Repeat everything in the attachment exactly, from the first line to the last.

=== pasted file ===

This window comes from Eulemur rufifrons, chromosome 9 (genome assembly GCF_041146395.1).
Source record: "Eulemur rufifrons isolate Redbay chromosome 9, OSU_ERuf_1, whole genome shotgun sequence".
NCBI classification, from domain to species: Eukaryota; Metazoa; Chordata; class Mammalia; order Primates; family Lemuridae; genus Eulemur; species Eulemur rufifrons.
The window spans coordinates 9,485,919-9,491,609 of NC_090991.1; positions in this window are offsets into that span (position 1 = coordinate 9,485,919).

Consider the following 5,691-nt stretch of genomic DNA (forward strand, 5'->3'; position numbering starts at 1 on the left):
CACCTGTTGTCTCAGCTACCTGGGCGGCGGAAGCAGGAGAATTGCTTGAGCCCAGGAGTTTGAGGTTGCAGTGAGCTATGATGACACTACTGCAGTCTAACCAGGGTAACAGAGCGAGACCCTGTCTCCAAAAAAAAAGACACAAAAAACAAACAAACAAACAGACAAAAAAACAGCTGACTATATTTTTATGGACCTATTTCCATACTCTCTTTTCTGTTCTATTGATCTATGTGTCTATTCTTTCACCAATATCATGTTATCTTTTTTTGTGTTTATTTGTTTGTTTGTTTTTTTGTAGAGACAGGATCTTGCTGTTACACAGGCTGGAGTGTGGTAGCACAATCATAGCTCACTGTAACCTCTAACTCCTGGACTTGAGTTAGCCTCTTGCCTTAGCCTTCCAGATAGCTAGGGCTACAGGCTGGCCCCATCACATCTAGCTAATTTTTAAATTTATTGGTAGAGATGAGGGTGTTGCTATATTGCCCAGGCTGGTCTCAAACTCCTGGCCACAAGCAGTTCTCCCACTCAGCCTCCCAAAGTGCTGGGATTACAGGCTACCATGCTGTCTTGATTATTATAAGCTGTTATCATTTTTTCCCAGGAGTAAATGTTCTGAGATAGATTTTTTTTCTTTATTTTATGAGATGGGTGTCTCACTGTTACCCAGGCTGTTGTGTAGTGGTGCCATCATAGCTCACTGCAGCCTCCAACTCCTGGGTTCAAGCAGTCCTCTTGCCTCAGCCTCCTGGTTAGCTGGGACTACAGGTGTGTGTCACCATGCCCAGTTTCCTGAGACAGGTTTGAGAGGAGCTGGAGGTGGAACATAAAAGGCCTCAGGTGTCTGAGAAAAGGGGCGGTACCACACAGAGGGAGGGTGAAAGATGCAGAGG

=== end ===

This window comes from Eulemur rufifrons, chromosome 9 (genome assembly GCF_041146395.1).
Source record: "Eulemur rufifrons isolate Redbay chromosome 9, OSU_ERuf_1, whole genome shotgun sequence".
NCBI classification, from domain to species: Eukaryota; Metazoa; Chordata; class Mammalia; order Primates; family Lemuridae; genus Eulemur; species Eulemur rufifrons.
The window spans coordinates 9,485,919-9,491,609 of NC_090991.1; positions in this window are offsets into that span (position 1 = coordinate 9,485,919).

Consider the following 5,691-nt stretch of genomic DNA (forward strand, 5'->3'; position numbering starts at 1 on the left):
CACCTGTTGTCTCAGCTACCTGGGCGGCGGAAGCAGGAGAATTGCTTGAGCCCAGGAGTTTGAGGTTGCAGTGAGCTATGATGACACTACTGCAGTCTAACCAGGGTAACAGAGCGAGACCCTGTCTCCAAAAAAAAAGACACAAAAAACAAACAAACAAACAGACAAAAAAACAGCTGACTATATTTTTATGGACCTATTTCCATACTCTCTTTTCTGTTCTATTGATCTATGTGTCTATTCTTTCACCAATATCATGTTATCTTTTTTTGTGTTTATTTGTTTGTTTGTTTTTTTGTAGAGACAGGATCTTGCTGTTACACAGGCTGGAGTGTGGTAGCACAATCATAGCTCACTGTAACCTCTAACTCCTGGACTTGAGTTAGCCTCTTGCCTTAGCCTTCCAGATAGCTAGGGCTACAGGCTGGCCCCATCACATCTAGCTAATTTTTAAATTTATTGGTAGAGATGAGGGTGTTGCTATATTGCCCAGGCTGGTCTCAAACTCCTGGCCACAAGCAGTTCTCCCACTCAGCCTCCCAAAGTGCTGGGATTACAGGCTACCATGCTGTCTTGATTATTATAAGCTGTTATCATTTTTTCCCAGGAGTAAATGTTCTGAGATAGATTTTTTTTCTTTATTTTATGAGATGGGTGTCTCACTGTTACCCAGGCTGTTGTGTAGTGGTGCCATCATAGCTCACTGCAGCCTCCAACTCCTGGGTTCAAGCAGTCCTCTTGCCTCAGCCTCCTGGTTAGCTGGGACTACAGGTGTGTGTCACCATGCCCAGTTTCCTGAGACAGGTTTGAGAGGAGCTGGAGGTGGAACATAAAAGGCCTCAGGTGTCTGAGAAAAGGGGCGGTACCACACAGAGGGAGGGTGAAAGATGCAGAGG